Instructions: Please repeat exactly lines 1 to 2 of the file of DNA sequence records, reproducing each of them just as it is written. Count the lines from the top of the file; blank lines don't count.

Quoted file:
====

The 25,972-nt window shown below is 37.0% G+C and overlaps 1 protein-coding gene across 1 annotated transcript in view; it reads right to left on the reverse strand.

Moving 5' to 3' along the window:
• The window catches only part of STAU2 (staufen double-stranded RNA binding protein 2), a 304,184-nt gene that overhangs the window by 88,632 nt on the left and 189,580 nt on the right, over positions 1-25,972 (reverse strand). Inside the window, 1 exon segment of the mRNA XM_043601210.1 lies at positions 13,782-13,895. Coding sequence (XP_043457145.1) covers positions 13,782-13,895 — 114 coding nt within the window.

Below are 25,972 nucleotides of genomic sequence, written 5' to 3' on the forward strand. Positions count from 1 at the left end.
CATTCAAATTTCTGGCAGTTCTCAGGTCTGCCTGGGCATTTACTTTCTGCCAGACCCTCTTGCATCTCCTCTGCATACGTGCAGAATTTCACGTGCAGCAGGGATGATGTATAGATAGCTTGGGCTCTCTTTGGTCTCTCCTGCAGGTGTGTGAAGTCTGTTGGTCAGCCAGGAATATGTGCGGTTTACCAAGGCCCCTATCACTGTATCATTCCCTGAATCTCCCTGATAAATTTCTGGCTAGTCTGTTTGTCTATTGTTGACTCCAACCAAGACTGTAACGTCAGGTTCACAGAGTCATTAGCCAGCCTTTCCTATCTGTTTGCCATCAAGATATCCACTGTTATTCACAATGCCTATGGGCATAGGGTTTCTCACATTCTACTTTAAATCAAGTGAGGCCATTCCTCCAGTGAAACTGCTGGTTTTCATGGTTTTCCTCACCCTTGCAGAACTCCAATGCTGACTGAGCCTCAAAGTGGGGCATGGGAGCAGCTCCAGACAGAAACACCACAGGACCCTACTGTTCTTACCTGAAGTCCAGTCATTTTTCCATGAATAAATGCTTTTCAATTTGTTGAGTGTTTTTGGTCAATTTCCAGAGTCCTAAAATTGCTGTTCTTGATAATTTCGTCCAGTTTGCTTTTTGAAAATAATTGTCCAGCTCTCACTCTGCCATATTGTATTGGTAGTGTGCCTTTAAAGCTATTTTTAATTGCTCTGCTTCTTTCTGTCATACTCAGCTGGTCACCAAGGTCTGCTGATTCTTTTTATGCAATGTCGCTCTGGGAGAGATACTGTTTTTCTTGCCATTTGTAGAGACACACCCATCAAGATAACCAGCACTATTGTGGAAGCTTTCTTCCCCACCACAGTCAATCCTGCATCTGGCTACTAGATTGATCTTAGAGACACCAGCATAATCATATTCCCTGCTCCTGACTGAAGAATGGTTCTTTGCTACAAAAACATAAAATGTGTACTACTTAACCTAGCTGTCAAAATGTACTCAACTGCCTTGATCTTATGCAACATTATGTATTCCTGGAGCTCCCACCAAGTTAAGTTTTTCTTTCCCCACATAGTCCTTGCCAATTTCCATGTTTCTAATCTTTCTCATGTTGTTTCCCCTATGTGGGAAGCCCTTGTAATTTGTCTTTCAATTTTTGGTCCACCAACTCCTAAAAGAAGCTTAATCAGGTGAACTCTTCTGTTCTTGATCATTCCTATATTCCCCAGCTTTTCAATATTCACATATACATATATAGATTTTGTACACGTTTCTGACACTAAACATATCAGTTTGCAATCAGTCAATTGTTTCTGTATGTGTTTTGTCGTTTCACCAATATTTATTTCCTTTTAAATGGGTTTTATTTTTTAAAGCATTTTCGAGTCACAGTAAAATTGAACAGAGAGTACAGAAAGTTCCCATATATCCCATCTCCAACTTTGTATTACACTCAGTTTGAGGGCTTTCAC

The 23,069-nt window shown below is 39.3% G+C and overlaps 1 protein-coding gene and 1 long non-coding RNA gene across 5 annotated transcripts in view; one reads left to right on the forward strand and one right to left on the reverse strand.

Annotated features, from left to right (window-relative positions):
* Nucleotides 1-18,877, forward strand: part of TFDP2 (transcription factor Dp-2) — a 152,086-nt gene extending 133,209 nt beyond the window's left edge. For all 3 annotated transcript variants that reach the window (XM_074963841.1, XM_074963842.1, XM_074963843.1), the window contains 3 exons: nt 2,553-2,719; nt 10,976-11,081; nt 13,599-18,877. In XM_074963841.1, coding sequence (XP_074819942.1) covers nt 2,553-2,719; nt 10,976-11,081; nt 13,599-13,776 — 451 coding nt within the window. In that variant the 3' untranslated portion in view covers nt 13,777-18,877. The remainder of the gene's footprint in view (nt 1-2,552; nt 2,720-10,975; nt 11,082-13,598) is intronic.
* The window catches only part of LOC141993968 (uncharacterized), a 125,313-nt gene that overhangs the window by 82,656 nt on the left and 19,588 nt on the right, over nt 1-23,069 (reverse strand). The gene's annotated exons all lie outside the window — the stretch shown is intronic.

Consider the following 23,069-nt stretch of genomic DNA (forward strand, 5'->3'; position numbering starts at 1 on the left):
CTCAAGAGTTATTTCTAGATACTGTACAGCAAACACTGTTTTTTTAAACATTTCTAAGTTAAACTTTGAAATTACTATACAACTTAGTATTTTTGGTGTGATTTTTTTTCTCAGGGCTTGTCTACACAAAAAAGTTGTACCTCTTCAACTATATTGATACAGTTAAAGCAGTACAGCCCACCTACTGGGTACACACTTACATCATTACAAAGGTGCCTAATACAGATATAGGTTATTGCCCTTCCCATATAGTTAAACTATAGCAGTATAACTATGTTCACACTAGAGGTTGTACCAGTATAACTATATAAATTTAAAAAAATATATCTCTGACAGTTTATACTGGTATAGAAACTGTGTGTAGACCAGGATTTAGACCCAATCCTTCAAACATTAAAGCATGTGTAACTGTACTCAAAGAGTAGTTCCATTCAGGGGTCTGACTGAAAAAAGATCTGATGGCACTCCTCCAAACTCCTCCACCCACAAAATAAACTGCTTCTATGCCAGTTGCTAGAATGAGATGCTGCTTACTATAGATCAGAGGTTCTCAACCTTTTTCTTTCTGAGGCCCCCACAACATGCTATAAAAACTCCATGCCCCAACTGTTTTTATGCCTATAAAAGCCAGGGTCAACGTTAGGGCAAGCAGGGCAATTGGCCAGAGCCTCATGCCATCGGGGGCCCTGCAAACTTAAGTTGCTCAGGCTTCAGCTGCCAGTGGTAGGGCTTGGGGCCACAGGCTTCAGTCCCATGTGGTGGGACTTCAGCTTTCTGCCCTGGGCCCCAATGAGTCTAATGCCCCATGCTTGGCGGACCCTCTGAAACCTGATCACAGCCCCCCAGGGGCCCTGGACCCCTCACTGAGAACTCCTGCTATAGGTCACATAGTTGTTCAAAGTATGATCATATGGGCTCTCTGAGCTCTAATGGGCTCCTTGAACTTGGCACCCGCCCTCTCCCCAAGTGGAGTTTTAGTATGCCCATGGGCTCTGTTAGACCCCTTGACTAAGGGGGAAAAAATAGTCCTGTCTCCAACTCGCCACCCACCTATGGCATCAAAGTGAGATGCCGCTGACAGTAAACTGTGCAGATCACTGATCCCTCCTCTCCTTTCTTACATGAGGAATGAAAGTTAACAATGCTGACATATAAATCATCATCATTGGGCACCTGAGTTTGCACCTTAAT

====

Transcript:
The 25,972-nt window shown below is 37.0% G+C and overlaps 1 protein-coding gene across 1 annotated transcript in view; it reads right to left on the reverse strand.

Moving 5' to 3' along the window: